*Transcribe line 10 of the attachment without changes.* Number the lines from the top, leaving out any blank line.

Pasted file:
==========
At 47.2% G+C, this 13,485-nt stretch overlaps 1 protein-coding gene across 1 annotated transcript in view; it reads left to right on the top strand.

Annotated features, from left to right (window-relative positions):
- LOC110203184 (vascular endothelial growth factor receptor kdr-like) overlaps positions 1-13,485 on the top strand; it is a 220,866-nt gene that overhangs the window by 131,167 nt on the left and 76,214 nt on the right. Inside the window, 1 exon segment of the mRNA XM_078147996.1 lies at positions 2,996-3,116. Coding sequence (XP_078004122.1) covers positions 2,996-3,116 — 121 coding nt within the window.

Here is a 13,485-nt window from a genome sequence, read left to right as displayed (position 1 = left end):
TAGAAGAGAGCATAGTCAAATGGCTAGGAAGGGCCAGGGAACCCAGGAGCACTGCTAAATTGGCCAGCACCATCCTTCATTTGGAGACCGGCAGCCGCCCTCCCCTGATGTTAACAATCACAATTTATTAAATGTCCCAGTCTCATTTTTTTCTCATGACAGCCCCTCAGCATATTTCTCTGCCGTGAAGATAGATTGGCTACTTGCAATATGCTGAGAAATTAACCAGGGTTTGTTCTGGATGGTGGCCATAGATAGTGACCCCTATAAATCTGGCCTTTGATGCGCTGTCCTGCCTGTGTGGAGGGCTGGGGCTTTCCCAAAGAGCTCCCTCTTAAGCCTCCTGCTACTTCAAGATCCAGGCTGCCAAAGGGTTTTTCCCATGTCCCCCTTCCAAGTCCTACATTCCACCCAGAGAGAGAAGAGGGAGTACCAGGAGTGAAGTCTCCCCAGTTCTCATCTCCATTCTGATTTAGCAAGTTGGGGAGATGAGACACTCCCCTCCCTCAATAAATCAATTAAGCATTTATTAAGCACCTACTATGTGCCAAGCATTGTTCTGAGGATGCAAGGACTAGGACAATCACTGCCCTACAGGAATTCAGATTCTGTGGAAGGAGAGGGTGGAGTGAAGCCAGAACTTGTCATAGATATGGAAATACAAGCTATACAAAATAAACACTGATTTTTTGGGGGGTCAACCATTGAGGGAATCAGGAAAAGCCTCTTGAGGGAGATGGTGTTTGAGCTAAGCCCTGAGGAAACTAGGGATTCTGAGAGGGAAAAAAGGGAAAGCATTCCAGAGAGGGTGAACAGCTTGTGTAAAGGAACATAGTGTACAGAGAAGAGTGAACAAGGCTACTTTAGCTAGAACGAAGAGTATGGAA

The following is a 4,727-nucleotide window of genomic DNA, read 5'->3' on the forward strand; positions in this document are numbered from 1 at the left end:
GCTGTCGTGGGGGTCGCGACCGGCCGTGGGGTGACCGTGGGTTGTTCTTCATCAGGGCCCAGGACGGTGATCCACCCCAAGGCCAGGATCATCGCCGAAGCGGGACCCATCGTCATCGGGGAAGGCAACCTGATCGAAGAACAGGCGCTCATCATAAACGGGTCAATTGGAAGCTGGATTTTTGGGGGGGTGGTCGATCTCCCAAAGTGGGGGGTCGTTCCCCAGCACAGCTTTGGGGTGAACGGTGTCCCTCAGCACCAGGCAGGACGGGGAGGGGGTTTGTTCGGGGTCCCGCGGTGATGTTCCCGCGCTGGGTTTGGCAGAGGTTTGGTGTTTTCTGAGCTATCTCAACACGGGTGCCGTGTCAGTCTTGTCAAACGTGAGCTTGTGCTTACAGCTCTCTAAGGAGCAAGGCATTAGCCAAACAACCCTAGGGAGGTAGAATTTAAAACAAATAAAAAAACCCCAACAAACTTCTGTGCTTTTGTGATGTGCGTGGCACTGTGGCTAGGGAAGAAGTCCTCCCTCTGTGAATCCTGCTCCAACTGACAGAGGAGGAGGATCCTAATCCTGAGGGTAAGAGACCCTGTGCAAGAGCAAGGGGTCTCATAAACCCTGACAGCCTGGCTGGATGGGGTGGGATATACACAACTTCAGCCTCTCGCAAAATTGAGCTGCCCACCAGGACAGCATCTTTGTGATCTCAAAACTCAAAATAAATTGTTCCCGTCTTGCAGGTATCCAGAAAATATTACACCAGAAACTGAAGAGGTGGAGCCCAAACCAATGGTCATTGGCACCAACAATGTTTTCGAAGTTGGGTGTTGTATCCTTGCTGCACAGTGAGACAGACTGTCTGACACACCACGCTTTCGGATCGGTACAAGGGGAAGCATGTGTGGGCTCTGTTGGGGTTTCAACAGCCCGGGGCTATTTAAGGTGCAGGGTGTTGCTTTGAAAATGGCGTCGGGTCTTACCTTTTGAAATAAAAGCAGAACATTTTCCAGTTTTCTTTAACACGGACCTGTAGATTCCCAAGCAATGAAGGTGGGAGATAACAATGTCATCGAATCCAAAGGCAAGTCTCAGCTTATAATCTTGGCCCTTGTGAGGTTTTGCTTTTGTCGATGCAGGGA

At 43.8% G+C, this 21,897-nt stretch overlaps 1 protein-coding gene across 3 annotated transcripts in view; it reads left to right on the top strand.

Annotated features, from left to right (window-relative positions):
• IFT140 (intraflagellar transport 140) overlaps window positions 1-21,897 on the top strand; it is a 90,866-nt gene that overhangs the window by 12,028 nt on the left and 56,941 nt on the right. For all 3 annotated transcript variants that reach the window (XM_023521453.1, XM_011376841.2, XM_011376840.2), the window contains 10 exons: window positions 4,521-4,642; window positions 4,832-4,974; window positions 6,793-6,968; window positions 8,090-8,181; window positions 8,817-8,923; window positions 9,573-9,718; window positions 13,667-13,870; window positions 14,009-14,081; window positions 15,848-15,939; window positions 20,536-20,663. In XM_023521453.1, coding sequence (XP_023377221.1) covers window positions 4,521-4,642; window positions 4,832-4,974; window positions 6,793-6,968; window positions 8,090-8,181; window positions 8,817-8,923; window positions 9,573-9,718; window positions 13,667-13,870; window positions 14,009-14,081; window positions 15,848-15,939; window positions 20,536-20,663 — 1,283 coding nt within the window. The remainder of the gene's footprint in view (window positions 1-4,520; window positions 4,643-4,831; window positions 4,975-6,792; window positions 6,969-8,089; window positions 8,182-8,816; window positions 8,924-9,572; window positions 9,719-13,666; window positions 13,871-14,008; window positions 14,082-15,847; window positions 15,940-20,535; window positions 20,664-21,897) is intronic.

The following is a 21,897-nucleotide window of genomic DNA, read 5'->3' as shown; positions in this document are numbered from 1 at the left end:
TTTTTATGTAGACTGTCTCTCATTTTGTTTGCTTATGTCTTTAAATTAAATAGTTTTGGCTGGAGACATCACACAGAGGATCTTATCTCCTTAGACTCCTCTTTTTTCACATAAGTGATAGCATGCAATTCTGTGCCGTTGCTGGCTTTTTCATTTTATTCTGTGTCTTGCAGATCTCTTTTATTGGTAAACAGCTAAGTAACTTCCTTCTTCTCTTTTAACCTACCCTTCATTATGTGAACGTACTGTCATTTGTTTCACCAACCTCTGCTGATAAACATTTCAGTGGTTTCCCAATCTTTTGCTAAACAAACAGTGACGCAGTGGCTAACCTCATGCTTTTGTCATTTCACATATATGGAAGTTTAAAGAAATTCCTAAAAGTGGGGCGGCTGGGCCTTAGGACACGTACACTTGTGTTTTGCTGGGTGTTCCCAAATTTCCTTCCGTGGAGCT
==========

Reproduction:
• IFT140 (intraflagellar transport 140) overlaps window positions 1-21,897 on the top strand; it is a 90,866-nt gene that overhangs the window by 12,028 nt on the left and 56,941 nt on the right. For all 3 annotated transcript variants that reach the window (XM_023521453.1, XM_011376841.2, XM_011376840.2), the window contains 10 exons: window positions 4,521-4,642; window positions 4,832-4,974; window positions 6,793-6,968; window positions 8,090-8,181; window positions 8,817-8,923; window positions 9,573-9,718; window positions 13,667-13,870; window positions 14,009-14,081; window positions 15,848-15,939; window positions 20,536-20,663. In XM_023521453.1, coding sequence (XP_023377221.1) covers window positions 4,521-4,642; window positions 4,832-4,974; window positions 6,793-6,968; window positions 8,090-8,181; window positions 8,817-8,923; window positions 9,573-9,718; window positions 13,667-13,870; window positions 14,009-14,081; window positions 15,848-15,939; window positions 20,536-20,663 — 1,283 coding nt within the window. The remainder of the gene's footprint in view (window positions 1-4,520; window positions 4,643-4,831; window positions 4,975-6,792; window positions 6,969-8,089; window positions 8,182-8,816; window positions 8,924-9,572; window positions 9,719-13,666; window positions 13,871-14,008; window positions 14,082-15,847; window positions 15,940-20,535; window positions 20,664-21,897) is intronic.